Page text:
Brett Gould and Alex Morrissey
Published on
Farm debt mediation (“FDM”) provides for mediation between the lending provider and the farmer before the appointment of a receiver.

For those who are not familiar with the term, mediation is a process of dispute resolution in which the disputants meet with the mediator to talk over and then attempt to settle their differences. The mediator facilitates discussions, assists in finding satisfactory solutions and in reaching agreement on matters in dispute.

New Zealand has never had a legislated farm debt mediation programme, however there is now a Farm Debt Mediation Bill in front of parliament. This article will outline why we need FDM and how the American, Australian, and Canadian experiences can inform our Bill.

Federated Farmers tell us that agricultural debt rose from $12 billion in January 2002 to $61 billion in May 2018. Dairy farms hold the most debt – around $40 billion – the average current mortgage for dairy farmers is $5 million plus. On top of this, dairy farm sector faces a number of long-term challenges, including the impact of tighter environmental regulations, more volatile weather and commodity pricing.

Reviews have revealed that a notable proportion of New Zealand farmers feel “undue pressure” from their banks. Farmers are an important and recognised part of our community.

Commercially, farm debt issues can be complicated by:
  • uncertainty over income, outgoings, values and weather events;
  • additional/separate debt owed on stock and plant;
  • family based ownership and succession structures that compromise farmers’ ability to restructure ; and
  • variations of financial literacy and competence.

At personal level, farmers are often the type of self-reliant and indomitable people who are the last to ask for help. Some would say a toxic cocktail with the potential for tragic results. Recent US research – individuals in farming, fishing and forestry have a higher rate of suicide (84.5 deaths out of 100,000) than war veterans (35.3 out of 100,000).

Common features of existing statutory FDM schemes set up in the US, Australia, and Canada include:
  • have tended to have independent or government administration
  • use third-party neutral mediators who act in a facilitative role
  • oblige lenders to give farmers notice of a right to mediate for commencing debt enforcement steps
  • typically require enforcement steps to be paused while mediation is attempted
  • supported financially by governments
  • recognise the unique circumstances that can affect farm debt.

In the US there are state and federal scheme’s and the USDA reports that mediation has been utilised in “tens of thousands of disputes over farm credit”.

In its first year, 2008, the Minnesota FDM Program opened 2002 mediation cases, “Nearly 80% of such cases reached some kind of settlement, meaning farms stayed in business, lenders got paid and people stayed in their communities.”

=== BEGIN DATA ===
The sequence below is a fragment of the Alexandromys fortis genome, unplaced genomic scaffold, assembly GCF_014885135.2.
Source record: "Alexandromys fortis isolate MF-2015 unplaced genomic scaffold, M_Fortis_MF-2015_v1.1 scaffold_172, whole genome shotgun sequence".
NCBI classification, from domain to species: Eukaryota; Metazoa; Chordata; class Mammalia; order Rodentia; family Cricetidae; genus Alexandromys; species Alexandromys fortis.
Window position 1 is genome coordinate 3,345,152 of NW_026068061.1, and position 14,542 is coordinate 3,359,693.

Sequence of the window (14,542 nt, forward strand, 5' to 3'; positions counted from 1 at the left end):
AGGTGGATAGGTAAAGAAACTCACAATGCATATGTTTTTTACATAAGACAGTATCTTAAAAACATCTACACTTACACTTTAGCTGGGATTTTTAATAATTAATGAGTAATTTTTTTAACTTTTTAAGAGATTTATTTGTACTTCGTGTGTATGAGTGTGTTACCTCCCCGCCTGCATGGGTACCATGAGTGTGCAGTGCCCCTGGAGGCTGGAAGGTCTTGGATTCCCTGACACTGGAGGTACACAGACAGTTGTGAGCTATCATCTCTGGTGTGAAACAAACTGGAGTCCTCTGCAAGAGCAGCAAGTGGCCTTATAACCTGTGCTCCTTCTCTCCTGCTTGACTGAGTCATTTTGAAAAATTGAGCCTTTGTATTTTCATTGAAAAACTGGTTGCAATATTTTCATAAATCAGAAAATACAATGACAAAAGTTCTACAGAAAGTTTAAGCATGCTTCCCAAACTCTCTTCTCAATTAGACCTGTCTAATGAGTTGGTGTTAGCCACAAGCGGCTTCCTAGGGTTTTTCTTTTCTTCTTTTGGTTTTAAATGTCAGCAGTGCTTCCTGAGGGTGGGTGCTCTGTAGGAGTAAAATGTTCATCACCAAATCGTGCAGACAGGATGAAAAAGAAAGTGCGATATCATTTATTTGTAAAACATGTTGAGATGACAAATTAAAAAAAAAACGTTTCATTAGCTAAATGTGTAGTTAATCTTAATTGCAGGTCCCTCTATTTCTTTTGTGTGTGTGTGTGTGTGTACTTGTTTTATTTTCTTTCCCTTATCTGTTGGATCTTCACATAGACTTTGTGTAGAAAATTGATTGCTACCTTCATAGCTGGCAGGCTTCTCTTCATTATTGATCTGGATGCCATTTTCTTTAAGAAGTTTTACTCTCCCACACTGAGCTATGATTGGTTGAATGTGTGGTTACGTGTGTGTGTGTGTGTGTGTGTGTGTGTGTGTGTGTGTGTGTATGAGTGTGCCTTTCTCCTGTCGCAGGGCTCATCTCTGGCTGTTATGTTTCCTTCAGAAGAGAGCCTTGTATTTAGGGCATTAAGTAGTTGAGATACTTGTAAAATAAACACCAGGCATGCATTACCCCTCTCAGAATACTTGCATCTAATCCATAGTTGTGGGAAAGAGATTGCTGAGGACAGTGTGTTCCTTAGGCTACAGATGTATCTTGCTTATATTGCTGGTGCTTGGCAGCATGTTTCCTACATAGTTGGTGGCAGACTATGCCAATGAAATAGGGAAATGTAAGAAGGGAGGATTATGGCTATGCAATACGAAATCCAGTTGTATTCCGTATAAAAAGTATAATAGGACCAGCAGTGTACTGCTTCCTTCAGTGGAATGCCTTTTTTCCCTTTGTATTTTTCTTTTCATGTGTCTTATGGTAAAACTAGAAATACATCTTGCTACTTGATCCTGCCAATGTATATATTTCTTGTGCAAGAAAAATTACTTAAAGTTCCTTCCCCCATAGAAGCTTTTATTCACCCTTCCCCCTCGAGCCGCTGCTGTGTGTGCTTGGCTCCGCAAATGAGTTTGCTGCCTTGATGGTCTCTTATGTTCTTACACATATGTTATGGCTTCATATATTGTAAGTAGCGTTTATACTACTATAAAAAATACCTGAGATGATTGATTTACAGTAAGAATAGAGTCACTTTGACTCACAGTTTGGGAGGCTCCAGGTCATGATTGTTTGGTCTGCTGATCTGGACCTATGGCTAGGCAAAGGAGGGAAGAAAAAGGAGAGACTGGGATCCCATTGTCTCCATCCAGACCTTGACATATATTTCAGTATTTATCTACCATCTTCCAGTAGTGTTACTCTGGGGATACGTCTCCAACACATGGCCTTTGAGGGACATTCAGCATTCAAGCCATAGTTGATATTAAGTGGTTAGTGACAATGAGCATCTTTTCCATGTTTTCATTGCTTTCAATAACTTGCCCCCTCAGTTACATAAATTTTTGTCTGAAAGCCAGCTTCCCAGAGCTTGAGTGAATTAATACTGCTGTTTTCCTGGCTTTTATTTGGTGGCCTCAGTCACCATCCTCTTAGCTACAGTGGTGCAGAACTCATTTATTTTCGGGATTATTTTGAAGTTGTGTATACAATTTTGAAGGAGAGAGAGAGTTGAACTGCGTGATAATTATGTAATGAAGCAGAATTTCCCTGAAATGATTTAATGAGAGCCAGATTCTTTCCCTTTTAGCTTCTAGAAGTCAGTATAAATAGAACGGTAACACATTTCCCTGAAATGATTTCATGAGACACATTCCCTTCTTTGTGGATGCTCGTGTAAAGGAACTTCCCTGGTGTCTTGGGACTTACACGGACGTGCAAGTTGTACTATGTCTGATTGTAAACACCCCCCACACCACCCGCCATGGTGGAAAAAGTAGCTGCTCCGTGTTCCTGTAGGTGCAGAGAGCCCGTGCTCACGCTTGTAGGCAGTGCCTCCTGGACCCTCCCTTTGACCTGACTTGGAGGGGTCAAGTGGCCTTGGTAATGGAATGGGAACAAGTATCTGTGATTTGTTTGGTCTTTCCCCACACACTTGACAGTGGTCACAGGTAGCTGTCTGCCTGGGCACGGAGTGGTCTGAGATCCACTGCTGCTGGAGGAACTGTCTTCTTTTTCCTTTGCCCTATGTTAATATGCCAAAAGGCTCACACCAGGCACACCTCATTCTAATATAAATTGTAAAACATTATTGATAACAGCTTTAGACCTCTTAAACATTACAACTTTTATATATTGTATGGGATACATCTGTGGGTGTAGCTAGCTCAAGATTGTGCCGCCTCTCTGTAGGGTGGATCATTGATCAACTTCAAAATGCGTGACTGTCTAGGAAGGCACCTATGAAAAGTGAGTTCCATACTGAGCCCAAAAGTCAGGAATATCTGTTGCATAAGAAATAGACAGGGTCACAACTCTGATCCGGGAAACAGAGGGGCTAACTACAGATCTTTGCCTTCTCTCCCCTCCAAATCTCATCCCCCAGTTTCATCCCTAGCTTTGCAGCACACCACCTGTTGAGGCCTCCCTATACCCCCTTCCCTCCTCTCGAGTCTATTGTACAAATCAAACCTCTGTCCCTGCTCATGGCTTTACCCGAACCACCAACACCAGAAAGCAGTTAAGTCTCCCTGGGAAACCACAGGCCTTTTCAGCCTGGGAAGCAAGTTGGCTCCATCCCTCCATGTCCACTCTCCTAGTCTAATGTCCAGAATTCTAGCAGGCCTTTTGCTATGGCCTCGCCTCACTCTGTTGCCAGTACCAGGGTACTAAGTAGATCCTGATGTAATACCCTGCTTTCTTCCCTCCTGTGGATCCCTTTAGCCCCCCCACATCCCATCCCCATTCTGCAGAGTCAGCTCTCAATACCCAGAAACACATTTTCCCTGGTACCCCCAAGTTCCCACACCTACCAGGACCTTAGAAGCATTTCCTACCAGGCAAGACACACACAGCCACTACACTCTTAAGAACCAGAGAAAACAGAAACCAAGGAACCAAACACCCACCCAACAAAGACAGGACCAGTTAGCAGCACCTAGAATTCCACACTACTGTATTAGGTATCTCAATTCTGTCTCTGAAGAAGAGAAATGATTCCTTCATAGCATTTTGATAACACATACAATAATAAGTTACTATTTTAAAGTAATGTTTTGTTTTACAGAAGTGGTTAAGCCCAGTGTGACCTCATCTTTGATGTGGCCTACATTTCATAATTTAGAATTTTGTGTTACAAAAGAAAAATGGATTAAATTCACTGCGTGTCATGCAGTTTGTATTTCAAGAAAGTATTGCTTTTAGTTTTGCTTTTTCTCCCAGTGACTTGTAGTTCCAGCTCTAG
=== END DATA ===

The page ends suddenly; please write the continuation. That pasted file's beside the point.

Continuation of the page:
Some take-outs from the US schemes:
  • it is preferable to use skilled specialist mediators, who are subject to a code of ethics
  • mediation is a more effective if pertinent information is furnished in advance
  • even if mediation does not resolve the dispute it can still improve relationships and outcomes
  • there will be more than one way to mediate these disputes, they may be one single meeting or it more may take more
  • experts and or/lawyers may or may not need to be involved.

In Australia, NSW has had a scheme since 1994 and there are now schemes in Victoria, Western Australia and Queensland. It appears that the New Zealand scheme will be based on the NSW legislation.

The NSW scheme is well used and between 1995 - 2016 there were 1659 “satisfactory mediations” that took place with a settlement rate of nearly 90%. The bankers have recognised that farm debt mediation creates an opportunity for bankers to finally sit down with farmers. Recently the range of activities covered by the legislation was extended to include aquaculture and timber harvesting. They take steps to ensure that farmers are fully aware of their rights and are encouraged to seek mediation earlier. There are enhanced penalties for failing to comply, including fines for lenders who taken enforcement action in breach of the legislation.

In Canada during the period 2000 – 2010 there were approximately 500 cases a year. That scheme provides for an administrator who can assist the farmer, including by preparing a detailed review of the farmer’s financial affairs.

Previous attempts to provide a scheme in New Zealand have gone nowhere. There is a sense that a farm debt mediation statute will be passed by this government. Submissions to the Government have included that:
  • there should be broad definitions of Farm, Farm Debt and Farm Debtor
  • mediation should be available at an early stage in the deterioration of the relationship - default, or significant default, should be the “trigger point” and at that stage lenders must advise farmers that they have the opportunity to mediate
  • mediation should be mandatory for the lender, where requested by the farmer
  • once mediation is in train all forms of enforcement action, other than for interim relief, should be deferred pending conclusion of the mediation
  • considered preferable costs are low shared
  • parties should exchange relevant, non—privileged, information ahead of mediation
  • party should be allowed legal representation and must attend in good faith
  • the scheme will have a reporting and review regime.

Arbitrators’ and Mediators Institute of New Zealand have submitted that they should have an exclusive role in the provision of mediators to the scheme.